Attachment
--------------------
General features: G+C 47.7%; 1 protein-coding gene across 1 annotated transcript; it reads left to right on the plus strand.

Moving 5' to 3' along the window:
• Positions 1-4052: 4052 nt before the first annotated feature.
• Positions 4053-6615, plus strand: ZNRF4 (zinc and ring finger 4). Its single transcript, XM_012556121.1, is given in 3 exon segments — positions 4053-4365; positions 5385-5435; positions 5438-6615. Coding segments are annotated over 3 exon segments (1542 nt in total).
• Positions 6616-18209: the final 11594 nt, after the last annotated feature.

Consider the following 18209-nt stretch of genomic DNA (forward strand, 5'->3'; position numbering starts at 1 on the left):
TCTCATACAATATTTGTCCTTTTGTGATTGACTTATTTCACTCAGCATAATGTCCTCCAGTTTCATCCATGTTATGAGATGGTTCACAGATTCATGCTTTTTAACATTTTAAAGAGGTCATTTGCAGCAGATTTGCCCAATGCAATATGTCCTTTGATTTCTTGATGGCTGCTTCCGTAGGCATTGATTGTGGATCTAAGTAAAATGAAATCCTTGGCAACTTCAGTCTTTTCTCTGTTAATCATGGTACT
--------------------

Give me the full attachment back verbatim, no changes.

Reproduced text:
General features: G+C 47.7%; 1 protein-coding gene across 1 annotated transcript; it reads left to right on the plus strand.

Moving 5' to 3' along the window:
• Positions 1-4052: 4052 nt before the first annotated feature.
• Positions 4053-6615, plus strand: ZNRF4 (zinc and ring finger 4). Its single transcript, XM_012556121.1, is given in 3 exon segments — positions 4053-4365; positions 5385-5435; positions 5438-6615. Coding segments are annotated over 3 exon segments (1542 nt in total).
• Positions 6616-18209: the final 11594 nt, after the last annotated feature.

Consider the following 18209-nt stretch of genomic DNA (forward strand, 5'->3'; position numbering starts at 1 on the left):
TCTCATACAATATTTGTCCTTTTGTGATTGACTTATTTCACTCAGCATAATGTCCTCCAGTTTCATCCATGTTATGAGATGGTTCACAGATTCATGCTTTTTAACATTTTAAAGAGGTCATTTGCAGCAGATTTGCCCAATGCAATATGTCCTTTGATTTCTTGATGGCTGCTTCCGTAGGCATTGATTGTGGATCTAAGTAAAATGAAATCCTTGGCAACTTCAGTCTTTTCTCTGTTAATCATGGTACT